Revitalization projects to the tune of $13B have reshaped Downtown Memphis over the last 4 years. Tourism has risen 15% between 2012-2017 and the Main Street trolley was re-launched in April.
Private developers are adaptively reusing Memphis’s breweries, bakeries and warehouses. Townhouse Management recently announced its plans to rehab an abandoned 37-story high-rise and is bringing in 500 luxury units. Cushman Commons is rehabbing an abandoned 1.5M square foot Sears distribution facility and turning it into a “Vertical Village.” The old Tennessee Brewery building is becoming 700 new apartments and the old Wonder Bread factory is being converted into residences.
So-called second-tier markets have been slower to revamp themselves post-Recession than first tier markets and, according to Terrence Patterson, former president of the Downtown Memphis Commission, “We don’t aspire to be Charlotte or Nashville or Austin or Atlanta. We aspire to be a better Memphis.”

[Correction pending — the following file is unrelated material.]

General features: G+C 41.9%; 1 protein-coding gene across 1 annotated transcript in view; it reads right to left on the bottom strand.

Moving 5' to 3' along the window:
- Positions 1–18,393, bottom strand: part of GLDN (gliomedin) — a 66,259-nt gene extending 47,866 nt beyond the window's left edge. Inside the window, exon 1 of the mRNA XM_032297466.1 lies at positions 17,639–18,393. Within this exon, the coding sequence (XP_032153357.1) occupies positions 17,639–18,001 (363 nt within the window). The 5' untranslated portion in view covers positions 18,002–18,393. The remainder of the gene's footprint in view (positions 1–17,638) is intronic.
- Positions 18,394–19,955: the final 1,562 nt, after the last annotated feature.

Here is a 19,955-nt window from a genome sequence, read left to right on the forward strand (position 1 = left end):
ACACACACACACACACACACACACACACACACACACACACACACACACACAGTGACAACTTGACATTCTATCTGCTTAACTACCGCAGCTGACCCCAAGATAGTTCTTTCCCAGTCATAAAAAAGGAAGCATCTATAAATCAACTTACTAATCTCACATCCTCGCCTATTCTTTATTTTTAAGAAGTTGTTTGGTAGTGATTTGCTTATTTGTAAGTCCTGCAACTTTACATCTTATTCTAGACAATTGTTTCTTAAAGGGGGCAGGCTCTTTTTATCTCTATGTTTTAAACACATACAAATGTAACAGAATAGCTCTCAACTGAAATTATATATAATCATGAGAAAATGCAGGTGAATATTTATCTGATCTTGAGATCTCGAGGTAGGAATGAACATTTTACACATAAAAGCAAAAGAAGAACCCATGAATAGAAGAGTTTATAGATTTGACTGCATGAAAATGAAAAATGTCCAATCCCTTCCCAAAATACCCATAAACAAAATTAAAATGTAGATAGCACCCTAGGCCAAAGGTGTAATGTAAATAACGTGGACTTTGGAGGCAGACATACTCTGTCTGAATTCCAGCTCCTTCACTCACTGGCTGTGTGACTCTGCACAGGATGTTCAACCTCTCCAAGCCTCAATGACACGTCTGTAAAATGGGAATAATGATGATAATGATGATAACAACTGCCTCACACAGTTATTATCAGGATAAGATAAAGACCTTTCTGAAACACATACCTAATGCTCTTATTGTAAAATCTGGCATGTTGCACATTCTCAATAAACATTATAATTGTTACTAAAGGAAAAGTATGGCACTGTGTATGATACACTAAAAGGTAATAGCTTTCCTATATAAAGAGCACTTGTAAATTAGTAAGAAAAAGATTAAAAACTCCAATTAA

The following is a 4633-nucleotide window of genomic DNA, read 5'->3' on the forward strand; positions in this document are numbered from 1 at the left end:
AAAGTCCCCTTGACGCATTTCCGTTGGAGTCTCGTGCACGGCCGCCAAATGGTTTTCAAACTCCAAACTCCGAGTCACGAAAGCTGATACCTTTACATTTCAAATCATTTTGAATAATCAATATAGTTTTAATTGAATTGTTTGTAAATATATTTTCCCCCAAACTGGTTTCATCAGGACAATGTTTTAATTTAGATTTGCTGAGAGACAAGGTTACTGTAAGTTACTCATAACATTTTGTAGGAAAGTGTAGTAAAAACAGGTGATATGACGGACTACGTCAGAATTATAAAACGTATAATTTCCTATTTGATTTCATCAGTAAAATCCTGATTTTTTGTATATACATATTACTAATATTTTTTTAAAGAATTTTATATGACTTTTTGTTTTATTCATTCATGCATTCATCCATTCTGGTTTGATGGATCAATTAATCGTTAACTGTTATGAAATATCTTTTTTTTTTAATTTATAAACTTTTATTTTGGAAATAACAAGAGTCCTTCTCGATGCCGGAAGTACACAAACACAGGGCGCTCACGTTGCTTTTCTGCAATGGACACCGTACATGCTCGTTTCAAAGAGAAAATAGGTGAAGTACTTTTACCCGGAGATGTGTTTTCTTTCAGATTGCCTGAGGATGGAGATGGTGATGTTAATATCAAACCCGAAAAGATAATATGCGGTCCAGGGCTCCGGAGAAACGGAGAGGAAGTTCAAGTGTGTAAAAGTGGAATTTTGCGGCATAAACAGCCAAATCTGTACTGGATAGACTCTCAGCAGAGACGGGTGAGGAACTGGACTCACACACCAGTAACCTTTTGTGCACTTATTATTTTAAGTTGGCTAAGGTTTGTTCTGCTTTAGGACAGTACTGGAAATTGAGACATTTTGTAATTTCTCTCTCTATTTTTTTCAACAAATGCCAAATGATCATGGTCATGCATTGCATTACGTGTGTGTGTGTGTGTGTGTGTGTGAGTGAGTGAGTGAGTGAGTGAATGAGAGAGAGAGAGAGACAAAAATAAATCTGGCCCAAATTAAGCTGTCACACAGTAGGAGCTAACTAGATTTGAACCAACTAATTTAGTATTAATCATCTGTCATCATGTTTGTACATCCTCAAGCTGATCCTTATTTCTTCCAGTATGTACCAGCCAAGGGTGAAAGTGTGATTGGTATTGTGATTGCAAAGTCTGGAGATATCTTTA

Developers are placing their bets on a re-established downtown for Memphis. These developers are not interested in defining growth by producing sprawl. They are interested in “…opening up apartments and condominiums downtown because we think it’s important to repopulate the downtown with average people,” said Henry Turley whose firm developed Harbor Town by rehabbing old, already existing buildings.
Developers are using the city’s history as a river port and shipping hub, its outsized supply of warehouses and logistics facilities for their focused adaptive reuse and infill projects.
According to Justin Entzminger, executive director of Innovate Memphis, “There was a generation of Memphians that were told that success meant careers somewhere else, usually in a bigger city or the latest “it” city. Now, for people who want to have a creative career, Memphis is a viable option…the barriers of entry are pretty small.”
Housing prices in Memphis are both more than affordable and on the rise. According to Trulia, housing prices increased +7% compared with last year. Rental opportunities have jumped from 1,780 to 2,400 in one year.
However people define “it” cities, Memphis is on its way to becoming one with affordability to boot.